I think it was just mutual masturbation; I don’t remember any penetration or oral sex. I came away from that feeling very confused. On the one hand I had done what I thought I wanted to do, but on the other hand it wasn’t what I wanted to, in the sense that I hadn’t felt any connection to this person. It was just a clinical experience. It was physical but not emotional and I found I didn’t really like that.
I finished university and returned to London and from having been a very reluctant homosexual to begin with I went completely the other way. Over the next few years I had a fair amount of physical sex, graduating onto oral sex and eventually anal sex.
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I heard about Gay Liberation Front (GLF) at the London School of Economics. I finished uni in 1971; I would have been 21 - 22 at the time. I went along to a weekly mass meeting; they were very counter-culture – no hierarchy, no officialdom – they just had a big mass meeting and there would be maybe 200 people there...
I should mention I’d already had some contact with the more genteel Campaign for Sexual Equality in Manchester, which was all letter-writing and things. Homosexuality had only been legalised in 1967 so this was all thoroughly new. That group was far too polite. It came out of the homophile movement; it was very genteel and respectable, not at all the way I felt about things. I was angry, I suppose.
I was fairly closeted at that time; I was only out to a few people and I found that very constraining and very awkward, and then I suddenly came across the GLF, whose big push was that everyone should be out. I thought, ‘Yeah, why should it be a problem? It’s not my problem: I’ve been thinking it’s my problem but it’s somebody else’s. Which is a great way to get rid of it – to shove it off it onto someone else.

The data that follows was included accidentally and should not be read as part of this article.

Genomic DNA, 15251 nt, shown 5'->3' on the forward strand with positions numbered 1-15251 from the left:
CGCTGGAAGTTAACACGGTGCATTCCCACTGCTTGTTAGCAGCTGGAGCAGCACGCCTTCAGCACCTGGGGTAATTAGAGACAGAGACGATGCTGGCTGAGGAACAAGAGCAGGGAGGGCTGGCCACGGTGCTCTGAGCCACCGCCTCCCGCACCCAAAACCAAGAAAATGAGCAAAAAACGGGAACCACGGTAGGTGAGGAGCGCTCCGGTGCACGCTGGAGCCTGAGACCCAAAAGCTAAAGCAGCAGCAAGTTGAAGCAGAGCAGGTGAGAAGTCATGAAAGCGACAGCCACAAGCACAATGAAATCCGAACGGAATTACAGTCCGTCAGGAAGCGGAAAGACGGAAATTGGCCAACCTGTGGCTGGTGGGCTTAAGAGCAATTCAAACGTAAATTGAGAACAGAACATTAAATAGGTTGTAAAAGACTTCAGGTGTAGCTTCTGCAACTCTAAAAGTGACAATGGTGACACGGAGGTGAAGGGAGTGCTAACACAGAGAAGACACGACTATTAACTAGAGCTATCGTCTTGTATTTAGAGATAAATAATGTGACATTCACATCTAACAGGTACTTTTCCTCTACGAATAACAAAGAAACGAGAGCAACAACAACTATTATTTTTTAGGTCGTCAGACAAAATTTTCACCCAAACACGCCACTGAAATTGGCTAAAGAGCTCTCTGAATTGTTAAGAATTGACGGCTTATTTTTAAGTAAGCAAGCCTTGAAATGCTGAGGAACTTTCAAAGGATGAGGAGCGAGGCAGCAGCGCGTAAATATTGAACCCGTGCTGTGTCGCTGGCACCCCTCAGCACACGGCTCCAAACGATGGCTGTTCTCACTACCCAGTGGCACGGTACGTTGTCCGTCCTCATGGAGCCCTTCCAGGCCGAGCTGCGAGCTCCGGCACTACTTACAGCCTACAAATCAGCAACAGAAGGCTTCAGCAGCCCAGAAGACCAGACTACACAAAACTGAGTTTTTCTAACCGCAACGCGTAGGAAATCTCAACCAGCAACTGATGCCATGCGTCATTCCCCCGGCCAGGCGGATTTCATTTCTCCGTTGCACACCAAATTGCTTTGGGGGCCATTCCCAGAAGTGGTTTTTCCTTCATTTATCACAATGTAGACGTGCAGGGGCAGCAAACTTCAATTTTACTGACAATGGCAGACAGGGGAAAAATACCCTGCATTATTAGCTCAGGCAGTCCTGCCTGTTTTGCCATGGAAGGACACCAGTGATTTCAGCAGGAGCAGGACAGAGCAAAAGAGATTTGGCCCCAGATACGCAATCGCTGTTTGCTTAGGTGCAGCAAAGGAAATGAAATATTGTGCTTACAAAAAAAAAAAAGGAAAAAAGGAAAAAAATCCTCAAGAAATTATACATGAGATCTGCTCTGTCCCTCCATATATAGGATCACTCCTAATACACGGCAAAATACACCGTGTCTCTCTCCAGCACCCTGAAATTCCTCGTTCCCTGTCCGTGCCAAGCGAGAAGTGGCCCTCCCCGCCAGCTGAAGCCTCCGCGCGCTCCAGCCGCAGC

The GLF was very much into street theatre and demonstrations – a bit like ACTUP became – for example they had a whole bunch of guys there who called themselves radical feminists and dressed in drag – bad drag – all the time. They also had a number of extremely articulate and wordy Americans who were studying in London, knew about what had happened at Stonewall, had come to the UK, found us very backwards and decided to energise everybody – you know how positive the Americans can be.
I went along to a couple of these huge meetings and was quite intimidated at first – all these loud people, leather queens, drag queens – and then I gradually got more involved and I joined what was called the office collective, which was the administration section – you volunteered to do a few hours on the phone and keep what records they had. Then I discovered that one of the duties of members of the office collective was to chair the public meeting once in a while. I’d been a shy individual up to then. Anyway I did it and that was great for my self-confidence.
We frightened each other’s parents
I started getting involved in the gay world, going to bars and things. I met a couple of people at that time that I had short-term affairs with, one guy who worked for the Coal Board, who was very sweet. We had a very affectionate relationship for a couple of years. I met one of my very greatest friends, who is still a friend of mine now – a lesbian who turned out to live quite close to where I lived in the suburbs. So we visited each other’s houses and frightened each other’s parents. She was very loud and out.
I had sort of come out to my parents and not had a very good reception. Mum burst into tears and said so long as you’re happy and father asked if I wanted to see a doctor. And that was the response.
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When I started getting involved in GLF, my father became quite angry. I’ll never forget what he said, "I’ve worked hard all my life and I started out with nothing and I’ve become a small somebody and I don’t want you and your funny friends jeopardising that". That struck me as pathetic in the true sense of the term.